Author Topic: SpaceX ships another huge propellant tank to South Texas BFR test site  (Read 430 times)

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Offline Elderberry

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TESLARATI  By Eric Ralph 10/24/2018

Captured by NASASpaceflight.com forum user “bocachicagal”, the second of several massive liquid methane tanks has arrived at SpaceX’s prospective Boca Chica, Texas facilities, to be dedicated to integrated testing of BFR’s spaceship/upper stage.

If there was any doubt beforehand, the arrival of a second ~100,000 gallon vacuum-insulated tank all but guarantees that SpaceX is planning a major campaign of BFR spaceship testing in South Texas – with as much as 200,000 gallons of storage capacity in those two tanks alone, SpaceX could easily top off two Falcon 9’s with liquid oxygen and still have more than 100 tons left over.

Per NASASpaceflight.com’s forums, it appears that this newest tank arrived at the site sometime yesterday or the day before. Thanks to the fundamental properties of BFR’s planned liquid methane and oxygen fuel and oxidizer, aspects of basic ground support infrastructure may actually be a significant improvement over Falcon 9’s refined kerosene (RP-1) and liquid oxygen, and dramatically superior (at least in a logistical and practical sense) to hydrogen/oxygen, a popular choice for many rockets.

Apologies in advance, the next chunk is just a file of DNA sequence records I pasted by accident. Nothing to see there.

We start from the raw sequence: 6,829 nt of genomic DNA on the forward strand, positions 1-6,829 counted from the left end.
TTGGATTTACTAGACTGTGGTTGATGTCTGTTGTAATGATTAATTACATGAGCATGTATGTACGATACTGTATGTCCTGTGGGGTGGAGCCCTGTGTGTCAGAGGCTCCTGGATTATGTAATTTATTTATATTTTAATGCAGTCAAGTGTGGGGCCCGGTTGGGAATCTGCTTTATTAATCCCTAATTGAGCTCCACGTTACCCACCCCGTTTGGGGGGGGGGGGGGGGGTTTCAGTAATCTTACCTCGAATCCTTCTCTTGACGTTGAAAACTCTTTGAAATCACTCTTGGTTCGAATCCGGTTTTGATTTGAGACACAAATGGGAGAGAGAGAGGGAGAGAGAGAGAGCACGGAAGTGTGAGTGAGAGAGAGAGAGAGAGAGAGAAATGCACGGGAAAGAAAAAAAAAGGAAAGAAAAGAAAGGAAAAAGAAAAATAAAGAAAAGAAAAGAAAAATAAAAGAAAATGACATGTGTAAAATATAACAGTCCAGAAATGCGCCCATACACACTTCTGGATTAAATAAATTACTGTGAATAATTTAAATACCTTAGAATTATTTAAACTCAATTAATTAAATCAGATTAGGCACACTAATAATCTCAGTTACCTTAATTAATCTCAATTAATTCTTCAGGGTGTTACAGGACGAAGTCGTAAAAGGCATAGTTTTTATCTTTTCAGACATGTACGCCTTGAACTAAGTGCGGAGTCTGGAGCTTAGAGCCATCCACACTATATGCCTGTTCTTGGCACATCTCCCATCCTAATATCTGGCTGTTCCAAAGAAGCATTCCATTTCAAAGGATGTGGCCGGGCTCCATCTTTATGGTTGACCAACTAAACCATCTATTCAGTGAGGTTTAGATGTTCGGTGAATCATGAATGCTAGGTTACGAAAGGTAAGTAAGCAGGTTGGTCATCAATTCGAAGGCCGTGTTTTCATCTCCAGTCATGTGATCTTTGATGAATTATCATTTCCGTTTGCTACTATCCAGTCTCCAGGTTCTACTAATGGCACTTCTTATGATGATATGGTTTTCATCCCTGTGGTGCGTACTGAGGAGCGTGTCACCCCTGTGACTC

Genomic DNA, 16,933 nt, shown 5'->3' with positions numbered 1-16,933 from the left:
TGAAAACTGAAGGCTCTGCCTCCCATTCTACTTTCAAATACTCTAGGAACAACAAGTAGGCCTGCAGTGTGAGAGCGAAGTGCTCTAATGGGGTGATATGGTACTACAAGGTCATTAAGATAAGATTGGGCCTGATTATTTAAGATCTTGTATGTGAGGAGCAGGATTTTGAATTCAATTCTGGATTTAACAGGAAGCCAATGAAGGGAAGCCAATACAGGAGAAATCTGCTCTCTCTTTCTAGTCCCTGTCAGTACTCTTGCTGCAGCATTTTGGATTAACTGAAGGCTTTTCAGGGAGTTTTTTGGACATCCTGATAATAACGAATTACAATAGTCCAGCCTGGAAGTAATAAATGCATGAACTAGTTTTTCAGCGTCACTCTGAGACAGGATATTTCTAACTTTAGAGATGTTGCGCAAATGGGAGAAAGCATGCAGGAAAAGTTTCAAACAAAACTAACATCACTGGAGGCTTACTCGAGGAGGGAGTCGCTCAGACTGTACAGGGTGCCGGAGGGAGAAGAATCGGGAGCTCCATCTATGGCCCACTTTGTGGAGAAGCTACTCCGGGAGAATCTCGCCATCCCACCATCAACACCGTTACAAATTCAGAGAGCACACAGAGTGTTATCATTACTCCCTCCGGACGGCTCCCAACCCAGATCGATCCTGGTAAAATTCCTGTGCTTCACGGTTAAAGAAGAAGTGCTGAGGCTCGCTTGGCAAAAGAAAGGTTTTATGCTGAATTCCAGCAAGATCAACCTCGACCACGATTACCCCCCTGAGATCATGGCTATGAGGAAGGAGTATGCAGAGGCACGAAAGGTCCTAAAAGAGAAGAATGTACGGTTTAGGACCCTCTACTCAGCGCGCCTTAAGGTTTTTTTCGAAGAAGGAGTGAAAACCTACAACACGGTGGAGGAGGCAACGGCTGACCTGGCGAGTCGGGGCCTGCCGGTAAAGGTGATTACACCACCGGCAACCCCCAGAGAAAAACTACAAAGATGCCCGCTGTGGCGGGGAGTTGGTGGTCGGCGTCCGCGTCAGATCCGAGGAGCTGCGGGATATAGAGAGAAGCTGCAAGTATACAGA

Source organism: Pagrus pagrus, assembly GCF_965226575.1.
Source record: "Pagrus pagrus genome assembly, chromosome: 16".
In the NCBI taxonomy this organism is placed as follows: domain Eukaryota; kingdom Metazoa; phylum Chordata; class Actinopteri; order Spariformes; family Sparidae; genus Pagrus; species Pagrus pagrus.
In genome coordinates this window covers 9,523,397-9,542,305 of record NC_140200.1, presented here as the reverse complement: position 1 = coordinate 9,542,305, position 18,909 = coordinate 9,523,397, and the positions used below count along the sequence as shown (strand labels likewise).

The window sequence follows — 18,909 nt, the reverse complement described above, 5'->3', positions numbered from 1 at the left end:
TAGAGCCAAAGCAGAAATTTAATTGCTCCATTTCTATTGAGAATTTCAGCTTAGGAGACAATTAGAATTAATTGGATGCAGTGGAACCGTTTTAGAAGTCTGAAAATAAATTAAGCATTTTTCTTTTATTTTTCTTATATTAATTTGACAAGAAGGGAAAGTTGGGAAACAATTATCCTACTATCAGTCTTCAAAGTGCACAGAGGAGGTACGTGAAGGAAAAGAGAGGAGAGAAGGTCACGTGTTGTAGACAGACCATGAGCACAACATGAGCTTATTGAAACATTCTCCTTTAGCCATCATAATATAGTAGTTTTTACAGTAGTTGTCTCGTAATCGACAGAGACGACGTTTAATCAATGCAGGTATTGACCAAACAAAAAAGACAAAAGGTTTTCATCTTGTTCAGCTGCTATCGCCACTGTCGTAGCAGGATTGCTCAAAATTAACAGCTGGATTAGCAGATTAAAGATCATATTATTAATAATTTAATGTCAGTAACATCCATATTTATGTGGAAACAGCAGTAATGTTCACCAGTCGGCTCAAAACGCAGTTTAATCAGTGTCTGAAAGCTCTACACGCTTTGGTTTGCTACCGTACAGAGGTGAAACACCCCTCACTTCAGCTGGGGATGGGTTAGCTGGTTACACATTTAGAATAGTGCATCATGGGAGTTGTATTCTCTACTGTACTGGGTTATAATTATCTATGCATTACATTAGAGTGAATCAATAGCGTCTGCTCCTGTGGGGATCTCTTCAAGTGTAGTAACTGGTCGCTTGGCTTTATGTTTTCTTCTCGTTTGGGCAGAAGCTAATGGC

More: https://www.teslarati.com/spacex-second-huge-propellant-south-texas-bfr-test-site-arrival/
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Offline Elderberry

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Re: SpaceX ships another huge propellant tank to South Texas BFR test site
« Reply #1 on: October 29, 2018, 10:57:34 PM »
Reactivated: Work picks up at SpaceX launch site after lull

https://www.brownsvilleherald.com/news/local/reactivated-work-picks-up-at-spacex-launch-site-after-lull/article_95e81a8e-da3c-11e8-8b8b-7b4c74a89cf0.html

 Posted: Saturday, October 27, 2018 10:00 pm

BY STEVE CLARK STAFF WRITER

In late 2015 the trucks started rolling, dumping more than 300,000 cubic yards of locally sourced dirt at the future SpaceX launch pad site where S.H. 4 dead-ends at Boca Chica beach.

The technical term is “soil surcharging,” a process of compressing the underlying soil in order to stablize it — in this case to create a suitable foundation for launch-complex structures. That process now complete, the artificial mesa is currently being leveled by earthmovers.

Once that’s done, SpaceX will install a 95,000-gallon liquid oxygen tank and an 80,000-gallon methane tank that the company has taken delivery on in recent months. The tanks, stored for now at the SpaceX control center area a couple of miles west of the launch site, will be used to support propellant-loading operations during space vehicle tests beginning sometime in 2019.
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